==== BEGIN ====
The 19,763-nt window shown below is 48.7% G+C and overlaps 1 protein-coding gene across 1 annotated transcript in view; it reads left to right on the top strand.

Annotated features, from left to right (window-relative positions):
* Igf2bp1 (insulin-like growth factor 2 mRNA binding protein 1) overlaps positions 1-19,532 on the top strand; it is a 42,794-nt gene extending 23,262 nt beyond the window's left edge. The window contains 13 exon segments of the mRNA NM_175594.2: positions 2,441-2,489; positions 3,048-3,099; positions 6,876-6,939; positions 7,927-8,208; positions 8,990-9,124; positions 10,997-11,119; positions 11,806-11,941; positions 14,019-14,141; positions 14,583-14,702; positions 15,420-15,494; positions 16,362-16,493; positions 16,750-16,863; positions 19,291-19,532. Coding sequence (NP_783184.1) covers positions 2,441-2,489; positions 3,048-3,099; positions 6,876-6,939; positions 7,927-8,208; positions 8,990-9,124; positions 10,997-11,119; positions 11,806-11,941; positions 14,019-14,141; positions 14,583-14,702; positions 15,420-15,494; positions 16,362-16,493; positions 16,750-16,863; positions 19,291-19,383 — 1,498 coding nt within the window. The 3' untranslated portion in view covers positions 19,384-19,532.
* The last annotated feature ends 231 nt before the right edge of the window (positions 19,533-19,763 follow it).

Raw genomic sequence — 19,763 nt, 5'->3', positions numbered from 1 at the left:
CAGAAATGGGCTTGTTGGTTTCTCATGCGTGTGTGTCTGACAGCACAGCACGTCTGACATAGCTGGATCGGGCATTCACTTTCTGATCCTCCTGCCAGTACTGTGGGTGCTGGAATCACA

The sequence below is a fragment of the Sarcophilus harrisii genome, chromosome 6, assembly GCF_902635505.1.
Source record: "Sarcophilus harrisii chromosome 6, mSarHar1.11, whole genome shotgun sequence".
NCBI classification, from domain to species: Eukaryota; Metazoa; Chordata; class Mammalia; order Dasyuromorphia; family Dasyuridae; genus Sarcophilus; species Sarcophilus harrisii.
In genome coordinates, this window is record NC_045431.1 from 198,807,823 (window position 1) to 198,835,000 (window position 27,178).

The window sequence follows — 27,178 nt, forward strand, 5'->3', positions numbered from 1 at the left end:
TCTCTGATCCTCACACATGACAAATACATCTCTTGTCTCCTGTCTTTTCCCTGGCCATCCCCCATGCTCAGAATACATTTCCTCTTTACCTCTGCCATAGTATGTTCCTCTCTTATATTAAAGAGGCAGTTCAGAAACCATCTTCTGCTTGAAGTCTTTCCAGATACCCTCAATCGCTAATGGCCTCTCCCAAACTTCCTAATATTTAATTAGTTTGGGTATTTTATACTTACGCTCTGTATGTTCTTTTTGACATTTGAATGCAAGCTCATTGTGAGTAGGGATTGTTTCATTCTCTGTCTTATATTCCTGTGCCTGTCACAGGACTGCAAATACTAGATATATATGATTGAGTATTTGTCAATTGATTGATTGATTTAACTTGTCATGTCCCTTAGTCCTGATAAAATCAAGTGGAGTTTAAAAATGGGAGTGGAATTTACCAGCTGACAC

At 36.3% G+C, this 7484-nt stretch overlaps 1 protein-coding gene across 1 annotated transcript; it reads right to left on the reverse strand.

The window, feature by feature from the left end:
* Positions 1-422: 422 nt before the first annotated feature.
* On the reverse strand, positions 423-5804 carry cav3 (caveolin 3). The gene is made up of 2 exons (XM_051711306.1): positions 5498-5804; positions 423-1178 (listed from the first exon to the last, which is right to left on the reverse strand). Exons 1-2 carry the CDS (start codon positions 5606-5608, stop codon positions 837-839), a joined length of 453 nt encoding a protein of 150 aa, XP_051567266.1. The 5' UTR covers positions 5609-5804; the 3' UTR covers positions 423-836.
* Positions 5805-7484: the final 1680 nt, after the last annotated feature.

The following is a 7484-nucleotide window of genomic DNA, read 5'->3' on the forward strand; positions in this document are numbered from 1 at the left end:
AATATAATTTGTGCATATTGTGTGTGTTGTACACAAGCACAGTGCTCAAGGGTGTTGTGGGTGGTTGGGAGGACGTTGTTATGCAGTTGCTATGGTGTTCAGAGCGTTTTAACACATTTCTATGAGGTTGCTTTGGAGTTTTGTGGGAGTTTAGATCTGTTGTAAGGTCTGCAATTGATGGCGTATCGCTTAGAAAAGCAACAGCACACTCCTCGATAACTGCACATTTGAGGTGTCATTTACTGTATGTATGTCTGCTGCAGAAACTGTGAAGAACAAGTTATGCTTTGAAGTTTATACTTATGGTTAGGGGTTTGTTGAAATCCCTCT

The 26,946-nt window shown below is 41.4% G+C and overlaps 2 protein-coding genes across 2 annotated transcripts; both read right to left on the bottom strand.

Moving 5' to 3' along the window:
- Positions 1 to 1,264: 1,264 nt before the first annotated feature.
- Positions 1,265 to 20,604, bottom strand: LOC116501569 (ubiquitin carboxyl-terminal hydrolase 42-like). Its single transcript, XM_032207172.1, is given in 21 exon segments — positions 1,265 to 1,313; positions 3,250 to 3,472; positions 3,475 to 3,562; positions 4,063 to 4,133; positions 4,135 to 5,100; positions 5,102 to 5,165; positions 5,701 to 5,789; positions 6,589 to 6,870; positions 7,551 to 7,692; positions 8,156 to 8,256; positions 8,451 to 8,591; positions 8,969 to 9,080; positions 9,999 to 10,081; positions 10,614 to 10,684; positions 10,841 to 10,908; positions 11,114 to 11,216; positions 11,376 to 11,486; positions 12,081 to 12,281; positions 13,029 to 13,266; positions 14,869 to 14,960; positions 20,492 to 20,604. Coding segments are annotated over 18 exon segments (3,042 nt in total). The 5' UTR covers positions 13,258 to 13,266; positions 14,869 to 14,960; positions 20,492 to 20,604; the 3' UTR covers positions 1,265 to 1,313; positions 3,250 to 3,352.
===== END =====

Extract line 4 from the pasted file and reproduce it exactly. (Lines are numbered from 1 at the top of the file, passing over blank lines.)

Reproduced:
* The last annotated feature ends 231 nt before the right edge of the window (positions 19,533-19,763 follow it).